“There is a solution — single-payer with no strings attached,” Bhuma said. “Currently health professionals are like puppets. Let’s cut those strings and pass single-payer health care in California.”
Some of the many organizations included in the rally were Physicians for National Health Program, the California Nurses Association, League of Women Voters, California Retired Teachers Association, Physicians For Social Responsibility and Champ Delivery Ministry.
“More than 42 percent of people are skipping doctors visits and not filling prescriptions,” said Cathy Kennedy, RN, Kaiser Roseville, who spoke on behalf of the California Nurses Association. “And new policies that require cash further limit access. A lot of Californians are without health care, and it’s not right.”
Senator Bill Monning, D-Carmel, also advocated during the rally.
“Single-payer means everybody in, nobody out,” Monning said. “When everyone is involved, we have a strong healthcare system.”
Some speakers offered horror stories about uninsured patients and family members.
“I remember my grandfather had prostate cancer, and he did not have insurance and he died,” said Chris Brown, MD and former CaHPSA president. “Fifty million are uninsured in California, and 50,000 are going to die solely because they don’t have insurance, and the No. 1 cause of bankruptcy is medical bills.”
During his time as a doctor, Brown said he remembered a particular uninsured patient who was unable to get medical assistance, which caused his cancer to spread and become fatal.
“I had a patient with stage 3 testicular cancer I asked about his history, and he said he knew something was up and went to many hospitals and couldn’t get treatment,” Brown said. “His prognosis was not great, and he got to the point of palliative care.”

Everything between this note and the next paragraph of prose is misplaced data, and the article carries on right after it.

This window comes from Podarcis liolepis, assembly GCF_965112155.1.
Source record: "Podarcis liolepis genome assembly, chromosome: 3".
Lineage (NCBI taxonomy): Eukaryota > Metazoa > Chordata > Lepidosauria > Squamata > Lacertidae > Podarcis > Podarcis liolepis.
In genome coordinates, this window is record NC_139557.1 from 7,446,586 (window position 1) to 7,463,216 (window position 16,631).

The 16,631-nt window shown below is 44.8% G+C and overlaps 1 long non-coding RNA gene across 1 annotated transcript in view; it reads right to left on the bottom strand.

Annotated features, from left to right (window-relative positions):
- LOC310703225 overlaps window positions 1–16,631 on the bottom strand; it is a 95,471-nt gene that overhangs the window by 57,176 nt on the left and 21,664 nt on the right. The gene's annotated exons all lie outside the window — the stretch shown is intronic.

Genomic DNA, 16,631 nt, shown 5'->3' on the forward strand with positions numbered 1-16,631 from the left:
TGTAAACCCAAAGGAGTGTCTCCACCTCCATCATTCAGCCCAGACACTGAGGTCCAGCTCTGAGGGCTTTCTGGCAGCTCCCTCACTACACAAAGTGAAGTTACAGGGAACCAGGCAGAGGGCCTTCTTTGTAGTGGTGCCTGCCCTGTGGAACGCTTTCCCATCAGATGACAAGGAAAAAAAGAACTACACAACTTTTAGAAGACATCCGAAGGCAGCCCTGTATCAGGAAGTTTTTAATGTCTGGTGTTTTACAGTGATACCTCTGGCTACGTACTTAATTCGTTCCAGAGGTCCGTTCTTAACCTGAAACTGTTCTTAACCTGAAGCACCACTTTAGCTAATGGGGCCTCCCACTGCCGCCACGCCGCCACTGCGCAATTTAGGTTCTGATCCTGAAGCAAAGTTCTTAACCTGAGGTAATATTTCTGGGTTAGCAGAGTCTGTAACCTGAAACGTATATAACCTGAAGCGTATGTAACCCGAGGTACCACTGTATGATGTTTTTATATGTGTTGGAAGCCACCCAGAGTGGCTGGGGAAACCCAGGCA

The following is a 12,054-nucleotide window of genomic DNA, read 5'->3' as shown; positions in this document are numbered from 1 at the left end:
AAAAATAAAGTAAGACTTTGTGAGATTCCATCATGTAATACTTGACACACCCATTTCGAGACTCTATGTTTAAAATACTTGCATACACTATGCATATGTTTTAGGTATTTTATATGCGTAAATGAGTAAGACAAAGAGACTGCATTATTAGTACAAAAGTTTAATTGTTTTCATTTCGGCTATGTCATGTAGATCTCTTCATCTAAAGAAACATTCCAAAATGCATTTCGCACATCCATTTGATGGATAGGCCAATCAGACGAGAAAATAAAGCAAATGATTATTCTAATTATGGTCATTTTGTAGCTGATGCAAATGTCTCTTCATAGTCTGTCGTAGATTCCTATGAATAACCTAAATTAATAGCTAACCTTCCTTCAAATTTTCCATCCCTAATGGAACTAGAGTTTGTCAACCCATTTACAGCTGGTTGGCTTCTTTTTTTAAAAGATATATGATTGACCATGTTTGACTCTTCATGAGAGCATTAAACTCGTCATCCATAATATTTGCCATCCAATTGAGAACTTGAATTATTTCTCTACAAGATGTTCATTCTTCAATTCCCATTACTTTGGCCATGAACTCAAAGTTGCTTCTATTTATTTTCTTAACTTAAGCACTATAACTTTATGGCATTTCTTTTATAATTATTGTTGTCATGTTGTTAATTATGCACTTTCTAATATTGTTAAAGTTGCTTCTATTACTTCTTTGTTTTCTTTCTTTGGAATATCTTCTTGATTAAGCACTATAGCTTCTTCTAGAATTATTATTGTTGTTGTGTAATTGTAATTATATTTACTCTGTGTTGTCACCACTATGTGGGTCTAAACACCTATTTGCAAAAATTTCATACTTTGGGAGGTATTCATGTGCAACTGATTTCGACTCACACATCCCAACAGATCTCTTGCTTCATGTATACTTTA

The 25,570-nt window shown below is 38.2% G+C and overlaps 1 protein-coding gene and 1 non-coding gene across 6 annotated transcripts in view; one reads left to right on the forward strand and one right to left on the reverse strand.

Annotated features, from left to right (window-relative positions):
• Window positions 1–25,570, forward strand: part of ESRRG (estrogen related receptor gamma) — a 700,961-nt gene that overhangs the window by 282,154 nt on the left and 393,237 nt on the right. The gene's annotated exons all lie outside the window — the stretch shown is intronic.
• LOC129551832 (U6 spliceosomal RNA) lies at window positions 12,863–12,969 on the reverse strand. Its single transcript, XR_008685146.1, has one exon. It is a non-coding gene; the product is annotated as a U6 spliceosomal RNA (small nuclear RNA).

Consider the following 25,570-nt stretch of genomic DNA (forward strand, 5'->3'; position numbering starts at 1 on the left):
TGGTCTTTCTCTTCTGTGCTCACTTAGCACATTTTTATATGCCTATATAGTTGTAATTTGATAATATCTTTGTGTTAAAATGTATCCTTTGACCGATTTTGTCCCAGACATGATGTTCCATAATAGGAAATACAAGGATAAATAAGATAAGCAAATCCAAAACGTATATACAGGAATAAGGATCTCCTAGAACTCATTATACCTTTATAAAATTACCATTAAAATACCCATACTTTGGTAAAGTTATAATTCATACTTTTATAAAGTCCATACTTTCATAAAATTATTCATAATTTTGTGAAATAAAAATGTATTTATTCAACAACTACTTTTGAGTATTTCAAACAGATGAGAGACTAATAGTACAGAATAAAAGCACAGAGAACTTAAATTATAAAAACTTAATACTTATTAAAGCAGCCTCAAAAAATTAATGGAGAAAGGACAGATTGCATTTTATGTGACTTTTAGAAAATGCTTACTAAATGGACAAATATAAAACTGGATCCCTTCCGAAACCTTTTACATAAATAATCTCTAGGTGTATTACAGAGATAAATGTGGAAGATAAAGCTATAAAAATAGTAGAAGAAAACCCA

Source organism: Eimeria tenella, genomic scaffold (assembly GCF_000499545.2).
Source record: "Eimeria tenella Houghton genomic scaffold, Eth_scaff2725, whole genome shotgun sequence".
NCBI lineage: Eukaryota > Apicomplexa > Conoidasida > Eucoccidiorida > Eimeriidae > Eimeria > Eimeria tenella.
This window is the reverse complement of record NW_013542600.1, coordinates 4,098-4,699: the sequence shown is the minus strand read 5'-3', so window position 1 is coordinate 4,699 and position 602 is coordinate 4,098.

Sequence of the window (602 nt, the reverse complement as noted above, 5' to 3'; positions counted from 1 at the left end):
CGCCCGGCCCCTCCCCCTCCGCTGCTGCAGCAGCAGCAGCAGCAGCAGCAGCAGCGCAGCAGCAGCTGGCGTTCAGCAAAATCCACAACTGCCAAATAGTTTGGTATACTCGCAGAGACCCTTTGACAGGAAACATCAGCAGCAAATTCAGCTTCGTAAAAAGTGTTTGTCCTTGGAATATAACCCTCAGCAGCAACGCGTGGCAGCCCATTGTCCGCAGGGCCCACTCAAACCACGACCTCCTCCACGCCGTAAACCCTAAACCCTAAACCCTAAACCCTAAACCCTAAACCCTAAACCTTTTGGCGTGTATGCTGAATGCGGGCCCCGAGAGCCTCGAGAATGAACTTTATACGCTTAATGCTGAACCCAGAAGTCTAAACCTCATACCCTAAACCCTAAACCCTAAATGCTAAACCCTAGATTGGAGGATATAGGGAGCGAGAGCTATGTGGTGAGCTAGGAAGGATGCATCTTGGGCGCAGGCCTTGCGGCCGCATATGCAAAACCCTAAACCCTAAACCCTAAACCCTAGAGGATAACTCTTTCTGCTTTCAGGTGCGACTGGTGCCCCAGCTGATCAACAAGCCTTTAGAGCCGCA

Another speaker at the event told the story of her son, who had to wait weeks to receive treatment for his stomach cancer, which she said eventually led to his death.
“My son Jim had stomach cancer and had to wait weeks to get treatment, and if he would have been able to be seen a month earlier, he would have been able to have chemo and might have survived,” said Sue Eustice, member of the California School Employees Association.
Medicare covers millions of patients but fails to offer all medical services like vision, dental and foot care, said Hene Kelly from California Alliance for Retired Americans.
“I’m old, and the only thing keeping me alive is that I want to see Medicare for all,” Kelly said. “Eyes, teeth, feet and hearing have been taken out of Medicare. This is a tragedy. You know what happens when you have a tooth infection and you can’t get it taken care of or when you have a foot infection. You know the isolation you feel when you cannot hear your grandchildren laugh. We know what happens. The solution is single-payer Medicare expanded to everyone.”
To contact Staff Writer Jennifer Terman, email email@example.com or call (530) 477-4230.
“Currently health professionals are like puppets. Let’s cut those strings and pass single-payer health care in California.”
— Swathi Bhuma
Northern California Lobby Day coordinator